Don't nap through this adventure.
The Legend of Zelda: Link's Awakening is an unusual beast. Though it may seem like a typical Zelda game on the surface -- that gold-labeled exterior can be deceiving -- there are several things missing that are trademarks of the series. Gone is the land of Hyrule; you are instead placed on Koholint Island, a parcel of land separated from all things of the outside world. Gone is the dark wizard Ganon; only the mighty Wind Fish can overlook the land with his ire... or his sleeping ire, as the case may be. But, perhaps most importantly, gone is Princess Zelda! Though the game bares her name, she is nowhere to be found in the entire journey. In fact, there really isn't anyone to save at all, except yourself when the going gets tough. The closest you get is Marin, an island girl with a lovely singing voice and a little crush on our hero. Still, to call this game "The Legend of Zelda" seems like a misnomer. The subtitle, "Link's Awakening," seems sufficient to describe the content.
That's not to say that other elements of the Zelda franchise are absent. Yes, although the aforementioned staples of the series were purposely left out, but that doesn't mean Link is entering unfamiliar territory! Link still finds his infamous sword, along with the memory of how to charge it up and swing it in a big circle to slice all that lurk around him. Like the original Legend of Zelda, Link moves around one screen at a time. Link must also visit a series of dungeons, just like previous games and ones beyond it, hidden amongst a dauntingly large overworld (though a map feature is helpful).
Still, Link's Awakening does have a strange premise by comparison to every other Zelda game on the market. Link is apparently sailing one of his ships (not something he normally did until the events of The Legend of Zelda: The Wind Waker) when a nasty sea storm causes his vessel to crash via an unlucky lightning strike. He is later found washed up on the beach of Koholint Island by Marin, a local resident. Link awakens in her home, dazed and confused about his whereabouts. I doubt he was ever intending to go there. He soon determines that the island is a manifestation of the Wind Fish, who sleeps endlessly inside an egg atop a mountain (that is easier to access than most other places in the game, no less). To save himself and return to his homeland, Link must gather the eight island instruments and play them for the Wind Fish, awakening the fatigued flounder and causing his dream of the island to end. The inhabitants won't like that, but they'll get over it once they cease their existing.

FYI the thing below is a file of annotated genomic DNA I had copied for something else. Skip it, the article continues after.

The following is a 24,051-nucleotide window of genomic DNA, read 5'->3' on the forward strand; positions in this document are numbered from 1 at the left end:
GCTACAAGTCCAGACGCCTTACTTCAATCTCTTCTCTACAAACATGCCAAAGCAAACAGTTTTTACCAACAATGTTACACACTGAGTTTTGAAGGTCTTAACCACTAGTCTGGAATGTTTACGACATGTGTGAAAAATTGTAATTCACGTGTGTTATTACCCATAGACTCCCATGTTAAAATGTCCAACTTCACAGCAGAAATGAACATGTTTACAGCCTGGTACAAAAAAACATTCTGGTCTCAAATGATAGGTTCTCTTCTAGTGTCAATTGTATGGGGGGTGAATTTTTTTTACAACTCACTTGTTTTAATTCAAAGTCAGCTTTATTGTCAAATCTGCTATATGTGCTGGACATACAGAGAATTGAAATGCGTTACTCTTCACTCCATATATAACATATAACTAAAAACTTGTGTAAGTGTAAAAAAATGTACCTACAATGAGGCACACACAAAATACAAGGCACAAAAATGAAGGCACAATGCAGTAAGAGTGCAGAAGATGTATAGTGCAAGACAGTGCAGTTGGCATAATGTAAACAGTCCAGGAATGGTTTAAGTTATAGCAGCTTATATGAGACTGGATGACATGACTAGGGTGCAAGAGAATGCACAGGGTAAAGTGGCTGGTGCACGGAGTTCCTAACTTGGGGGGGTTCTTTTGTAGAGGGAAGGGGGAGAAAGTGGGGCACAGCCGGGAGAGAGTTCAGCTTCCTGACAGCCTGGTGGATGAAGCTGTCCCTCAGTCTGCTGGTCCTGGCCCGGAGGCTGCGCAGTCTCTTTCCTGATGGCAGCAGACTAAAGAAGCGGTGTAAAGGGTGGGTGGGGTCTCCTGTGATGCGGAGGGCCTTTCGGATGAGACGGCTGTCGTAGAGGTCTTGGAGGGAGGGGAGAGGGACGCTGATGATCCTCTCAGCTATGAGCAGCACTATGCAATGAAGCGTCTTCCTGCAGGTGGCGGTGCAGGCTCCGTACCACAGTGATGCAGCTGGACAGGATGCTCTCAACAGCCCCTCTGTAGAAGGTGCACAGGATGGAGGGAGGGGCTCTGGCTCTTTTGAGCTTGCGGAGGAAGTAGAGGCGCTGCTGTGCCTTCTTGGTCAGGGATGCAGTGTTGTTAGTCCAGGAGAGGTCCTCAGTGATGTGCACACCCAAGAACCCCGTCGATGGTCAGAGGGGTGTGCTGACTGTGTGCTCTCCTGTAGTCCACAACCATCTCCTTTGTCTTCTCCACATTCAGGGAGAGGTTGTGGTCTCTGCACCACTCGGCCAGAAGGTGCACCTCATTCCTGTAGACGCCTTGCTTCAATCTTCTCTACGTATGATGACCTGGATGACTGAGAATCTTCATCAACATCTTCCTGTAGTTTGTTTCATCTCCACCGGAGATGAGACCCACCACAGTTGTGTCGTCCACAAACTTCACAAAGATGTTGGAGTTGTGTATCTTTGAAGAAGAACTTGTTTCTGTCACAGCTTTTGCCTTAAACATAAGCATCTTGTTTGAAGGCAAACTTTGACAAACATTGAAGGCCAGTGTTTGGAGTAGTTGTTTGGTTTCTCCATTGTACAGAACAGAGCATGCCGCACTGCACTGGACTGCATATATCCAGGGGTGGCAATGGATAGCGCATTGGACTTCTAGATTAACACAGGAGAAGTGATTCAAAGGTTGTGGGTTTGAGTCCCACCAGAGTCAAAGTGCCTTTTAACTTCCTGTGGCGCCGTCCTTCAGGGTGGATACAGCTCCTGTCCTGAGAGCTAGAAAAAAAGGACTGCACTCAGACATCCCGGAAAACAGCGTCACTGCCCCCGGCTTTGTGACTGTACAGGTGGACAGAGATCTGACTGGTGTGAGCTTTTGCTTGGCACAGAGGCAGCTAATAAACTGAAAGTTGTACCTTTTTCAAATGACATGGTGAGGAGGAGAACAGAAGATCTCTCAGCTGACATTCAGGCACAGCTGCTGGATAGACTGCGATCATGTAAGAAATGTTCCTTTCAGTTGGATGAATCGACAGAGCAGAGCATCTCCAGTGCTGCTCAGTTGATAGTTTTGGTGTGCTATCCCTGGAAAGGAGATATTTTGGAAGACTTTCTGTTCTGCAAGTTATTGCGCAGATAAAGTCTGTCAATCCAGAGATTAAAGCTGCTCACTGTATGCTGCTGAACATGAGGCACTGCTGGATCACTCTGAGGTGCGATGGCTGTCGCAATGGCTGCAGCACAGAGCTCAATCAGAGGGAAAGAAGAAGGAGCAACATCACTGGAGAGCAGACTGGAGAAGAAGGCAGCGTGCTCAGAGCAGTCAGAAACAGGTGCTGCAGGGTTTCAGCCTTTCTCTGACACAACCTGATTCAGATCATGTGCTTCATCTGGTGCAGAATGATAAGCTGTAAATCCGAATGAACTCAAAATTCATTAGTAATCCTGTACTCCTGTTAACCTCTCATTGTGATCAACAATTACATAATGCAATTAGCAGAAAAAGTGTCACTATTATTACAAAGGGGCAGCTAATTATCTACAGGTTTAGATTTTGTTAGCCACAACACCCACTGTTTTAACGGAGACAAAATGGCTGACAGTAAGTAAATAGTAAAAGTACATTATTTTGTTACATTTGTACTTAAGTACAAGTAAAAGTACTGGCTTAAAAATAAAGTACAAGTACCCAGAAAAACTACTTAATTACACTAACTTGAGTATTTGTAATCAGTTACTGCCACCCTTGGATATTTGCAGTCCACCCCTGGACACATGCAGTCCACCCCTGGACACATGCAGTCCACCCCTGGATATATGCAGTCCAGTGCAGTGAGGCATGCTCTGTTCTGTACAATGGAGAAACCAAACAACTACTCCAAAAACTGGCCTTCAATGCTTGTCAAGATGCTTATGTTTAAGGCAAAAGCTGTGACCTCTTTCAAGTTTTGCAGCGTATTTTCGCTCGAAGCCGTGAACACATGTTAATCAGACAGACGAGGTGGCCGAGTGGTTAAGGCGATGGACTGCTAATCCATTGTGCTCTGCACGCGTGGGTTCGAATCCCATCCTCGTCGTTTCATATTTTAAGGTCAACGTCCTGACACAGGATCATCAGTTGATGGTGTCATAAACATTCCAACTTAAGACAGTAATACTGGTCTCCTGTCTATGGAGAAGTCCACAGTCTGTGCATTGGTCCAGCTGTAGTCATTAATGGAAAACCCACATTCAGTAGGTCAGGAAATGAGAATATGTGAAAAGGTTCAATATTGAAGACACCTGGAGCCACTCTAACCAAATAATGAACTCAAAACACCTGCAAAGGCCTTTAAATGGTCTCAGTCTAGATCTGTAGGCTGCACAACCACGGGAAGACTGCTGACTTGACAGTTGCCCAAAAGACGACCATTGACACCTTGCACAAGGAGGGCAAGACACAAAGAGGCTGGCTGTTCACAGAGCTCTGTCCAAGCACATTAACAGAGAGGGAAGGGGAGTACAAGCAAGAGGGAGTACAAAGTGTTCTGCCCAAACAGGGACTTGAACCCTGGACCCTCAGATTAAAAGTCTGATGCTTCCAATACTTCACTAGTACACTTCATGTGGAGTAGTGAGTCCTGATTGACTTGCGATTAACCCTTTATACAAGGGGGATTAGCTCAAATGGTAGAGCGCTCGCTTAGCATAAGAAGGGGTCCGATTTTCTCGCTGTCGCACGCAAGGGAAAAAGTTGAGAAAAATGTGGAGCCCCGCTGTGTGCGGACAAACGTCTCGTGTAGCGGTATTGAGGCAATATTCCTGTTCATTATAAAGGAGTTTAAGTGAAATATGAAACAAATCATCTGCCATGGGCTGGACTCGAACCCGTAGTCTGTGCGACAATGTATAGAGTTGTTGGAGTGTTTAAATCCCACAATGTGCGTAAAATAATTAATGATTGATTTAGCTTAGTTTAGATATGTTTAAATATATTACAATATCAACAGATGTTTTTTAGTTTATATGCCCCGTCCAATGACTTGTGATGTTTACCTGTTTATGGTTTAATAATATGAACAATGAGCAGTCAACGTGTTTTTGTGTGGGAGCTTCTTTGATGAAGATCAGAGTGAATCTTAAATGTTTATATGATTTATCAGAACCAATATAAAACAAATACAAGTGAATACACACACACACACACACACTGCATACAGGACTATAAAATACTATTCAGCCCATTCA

Expect both the unexpected and the familiar on Koholint Island.
As you progress through the game, you slowly build up an arsenal of different items that will help you get to more locations in the overworld and are essential to completing subsequent dungeons (which is why they are specifically named Level 1, Level 2, etc.). Perhaps the most radical addition to Link's item sack is the Roc's feather, which allows Link to jump. Link never jumps. He hadn't jumped in any game prior, and I doubt he's really jumped much in any Zelda game since, so it's a very odd experience. And yet, it seems natural at the same time, which is good because so much of the game requires him to have that vertical mobility in order to be accessible. Other "classic" accessories make their appearances, such as Link's bow and arrows, bombs, boomerang, hookshot, and even Magic Powder, so Zelda enthusiasts should still feel right at home. And let's not forget his sword and shield combo; his sword is just as functional as ever, and his shield perhaps moreso, now that he can bump enemies AND move certain stationary ones out of his way.
What's stranger still about this game is the sudden influx of outside references, mostly from the Super Mario series. Super Smash Bros. aside, Nintendo game franchises rarely cross paths, so it was very odd to see, early on, a crane game where I could win a Yoshi doll or a character who looks suspiciously like Mario. Link later has to rescue, and then take for a walk, Madam MeowMeow's dog, who so closely resembles a Chain Chomp. And when you visit dungeons, you will invariably have to go underground, where Goombas and Pirahna Plants might be hiding. I'm sure there are more, but the memory, she is so hazy... But it's odd how much external video game culture has seeped into the world of Koholint Island, although when you discover how the game actually ends, maybe it makes a bit more sense. Or none at all.
If the Legend of Zelda series has a black sheep, Link's Awakening is definitely the top contender. Though it bares many of the elements of a standard Zelda game, it deviates so much in tone that it could very well be a standalone title (and, for the first part of its development, it was). It is, however, a pretty decent game and one that no Game Boy owner should be without. It was later colourized in honour of the new Game Boy Color that emerged in the late 1990s as Link's Awakening DX, and it is also available on the 3DS eShop for younger gamers to experience. Though I wouldn't recommend it as a starting point for the series, Link's Awakening is assuredly a notable inclusion to the franchise and Link's first portable excursion. Plus, it never hurts to get out of Hyrule every once in a while.